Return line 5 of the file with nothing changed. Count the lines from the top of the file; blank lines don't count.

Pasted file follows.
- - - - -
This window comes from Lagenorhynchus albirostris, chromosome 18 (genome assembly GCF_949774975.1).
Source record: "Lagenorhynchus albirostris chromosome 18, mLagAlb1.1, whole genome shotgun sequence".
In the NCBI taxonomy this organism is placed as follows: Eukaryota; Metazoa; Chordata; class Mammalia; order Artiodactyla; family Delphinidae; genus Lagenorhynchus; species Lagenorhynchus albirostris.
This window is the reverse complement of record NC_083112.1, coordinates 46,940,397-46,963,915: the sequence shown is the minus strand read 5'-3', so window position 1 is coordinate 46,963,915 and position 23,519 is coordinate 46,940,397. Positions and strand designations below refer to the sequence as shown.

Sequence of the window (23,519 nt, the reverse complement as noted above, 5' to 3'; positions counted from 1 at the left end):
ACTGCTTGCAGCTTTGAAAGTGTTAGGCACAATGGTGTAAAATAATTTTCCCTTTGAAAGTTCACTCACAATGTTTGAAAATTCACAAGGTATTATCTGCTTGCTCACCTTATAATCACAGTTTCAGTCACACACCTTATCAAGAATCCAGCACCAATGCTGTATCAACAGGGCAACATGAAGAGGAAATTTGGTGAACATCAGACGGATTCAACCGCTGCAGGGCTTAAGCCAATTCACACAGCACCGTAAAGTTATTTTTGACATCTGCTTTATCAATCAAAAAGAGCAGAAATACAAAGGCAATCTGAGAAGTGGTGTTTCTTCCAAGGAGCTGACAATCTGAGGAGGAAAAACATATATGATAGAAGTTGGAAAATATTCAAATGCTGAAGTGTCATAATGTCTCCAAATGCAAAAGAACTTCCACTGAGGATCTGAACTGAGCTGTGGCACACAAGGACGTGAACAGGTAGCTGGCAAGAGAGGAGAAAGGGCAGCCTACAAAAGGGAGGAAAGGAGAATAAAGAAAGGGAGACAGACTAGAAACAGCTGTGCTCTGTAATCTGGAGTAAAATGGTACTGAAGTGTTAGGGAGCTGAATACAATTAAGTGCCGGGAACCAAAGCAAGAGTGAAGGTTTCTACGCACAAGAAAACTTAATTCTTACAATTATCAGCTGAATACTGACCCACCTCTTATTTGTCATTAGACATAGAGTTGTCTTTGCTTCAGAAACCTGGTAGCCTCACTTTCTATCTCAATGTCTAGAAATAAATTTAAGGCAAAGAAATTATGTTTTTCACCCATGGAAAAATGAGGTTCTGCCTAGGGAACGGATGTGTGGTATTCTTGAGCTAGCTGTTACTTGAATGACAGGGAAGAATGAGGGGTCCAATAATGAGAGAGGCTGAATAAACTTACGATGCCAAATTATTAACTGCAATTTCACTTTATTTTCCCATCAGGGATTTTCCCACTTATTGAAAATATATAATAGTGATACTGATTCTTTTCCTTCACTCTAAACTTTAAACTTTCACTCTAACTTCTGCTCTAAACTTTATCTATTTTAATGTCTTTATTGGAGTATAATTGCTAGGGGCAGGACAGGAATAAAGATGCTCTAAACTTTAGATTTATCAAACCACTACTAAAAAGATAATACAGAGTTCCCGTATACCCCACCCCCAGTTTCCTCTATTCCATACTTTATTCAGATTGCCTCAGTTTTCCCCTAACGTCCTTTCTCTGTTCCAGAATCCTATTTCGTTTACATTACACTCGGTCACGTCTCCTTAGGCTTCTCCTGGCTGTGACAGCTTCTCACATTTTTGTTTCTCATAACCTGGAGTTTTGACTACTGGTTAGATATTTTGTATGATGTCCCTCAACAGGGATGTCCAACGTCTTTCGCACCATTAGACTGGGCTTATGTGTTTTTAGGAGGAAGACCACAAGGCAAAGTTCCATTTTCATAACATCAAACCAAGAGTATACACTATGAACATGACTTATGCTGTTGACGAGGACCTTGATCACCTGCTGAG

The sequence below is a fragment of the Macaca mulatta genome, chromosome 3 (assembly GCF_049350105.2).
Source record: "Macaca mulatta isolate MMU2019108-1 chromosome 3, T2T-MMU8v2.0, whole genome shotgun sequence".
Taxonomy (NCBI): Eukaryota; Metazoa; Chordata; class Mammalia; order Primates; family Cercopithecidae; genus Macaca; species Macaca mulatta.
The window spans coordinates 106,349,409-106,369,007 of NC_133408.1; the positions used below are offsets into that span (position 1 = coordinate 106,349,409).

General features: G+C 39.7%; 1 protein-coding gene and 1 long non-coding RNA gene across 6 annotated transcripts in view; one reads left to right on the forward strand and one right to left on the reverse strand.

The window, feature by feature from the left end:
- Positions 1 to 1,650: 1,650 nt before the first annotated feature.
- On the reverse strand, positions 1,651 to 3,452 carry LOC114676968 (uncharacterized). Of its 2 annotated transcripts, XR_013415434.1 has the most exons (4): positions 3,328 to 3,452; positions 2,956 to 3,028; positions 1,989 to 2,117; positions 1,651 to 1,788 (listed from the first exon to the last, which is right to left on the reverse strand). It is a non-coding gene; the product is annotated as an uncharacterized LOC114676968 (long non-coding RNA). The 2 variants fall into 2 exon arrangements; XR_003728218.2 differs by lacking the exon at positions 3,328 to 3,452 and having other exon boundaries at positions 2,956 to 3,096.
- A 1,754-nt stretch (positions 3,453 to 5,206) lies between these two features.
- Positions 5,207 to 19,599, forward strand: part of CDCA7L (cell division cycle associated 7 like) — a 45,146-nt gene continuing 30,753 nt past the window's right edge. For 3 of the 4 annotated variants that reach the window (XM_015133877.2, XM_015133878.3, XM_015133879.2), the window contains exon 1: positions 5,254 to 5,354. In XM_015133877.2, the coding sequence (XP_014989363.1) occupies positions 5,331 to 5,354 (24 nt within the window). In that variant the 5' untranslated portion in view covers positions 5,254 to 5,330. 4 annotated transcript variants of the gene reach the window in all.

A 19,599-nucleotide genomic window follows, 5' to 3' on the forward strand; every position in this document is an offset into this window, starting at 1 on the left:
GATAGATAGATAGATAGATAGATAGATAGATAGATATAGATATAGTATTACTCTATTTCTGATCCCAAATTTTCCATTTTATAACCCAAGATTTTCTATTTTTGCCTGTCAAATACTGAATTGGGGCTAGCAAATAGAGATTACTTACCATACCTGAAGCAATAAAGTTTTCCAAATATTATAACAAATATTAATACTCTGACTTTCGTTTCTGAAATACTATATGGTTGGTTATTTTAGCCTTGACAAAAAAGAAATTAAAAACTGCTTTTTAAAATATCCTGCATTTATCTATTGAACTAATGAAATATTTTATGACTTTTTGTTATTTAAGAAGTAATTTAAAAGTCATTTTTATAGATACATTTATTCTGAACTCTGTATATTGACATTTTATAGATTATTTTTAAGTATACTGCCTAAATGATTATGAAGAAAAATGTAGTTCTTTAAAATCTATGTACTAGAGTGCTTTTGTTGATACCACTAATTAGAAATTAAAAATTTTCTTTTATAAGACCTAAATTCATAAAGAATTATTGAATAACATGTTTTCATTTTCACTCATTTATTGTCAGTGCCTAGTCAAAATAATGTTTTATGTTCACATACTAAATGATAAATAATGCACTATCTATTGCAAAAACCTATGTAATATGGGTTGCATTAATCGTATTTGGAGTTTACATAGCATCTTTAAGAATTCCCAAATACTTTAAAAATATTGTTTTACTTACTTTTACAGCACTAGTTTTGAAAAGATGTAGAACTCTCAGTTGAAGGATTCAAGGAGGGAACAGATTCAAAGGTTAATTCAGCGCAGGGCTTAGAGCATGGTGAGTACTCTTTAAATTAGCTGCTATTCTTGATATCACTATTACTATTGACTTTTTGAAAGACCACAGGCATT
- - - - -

Sequence of the window (23,519 nt, the reverse complement as noted above, 5' to 3'; positions counted from 1 at the left end):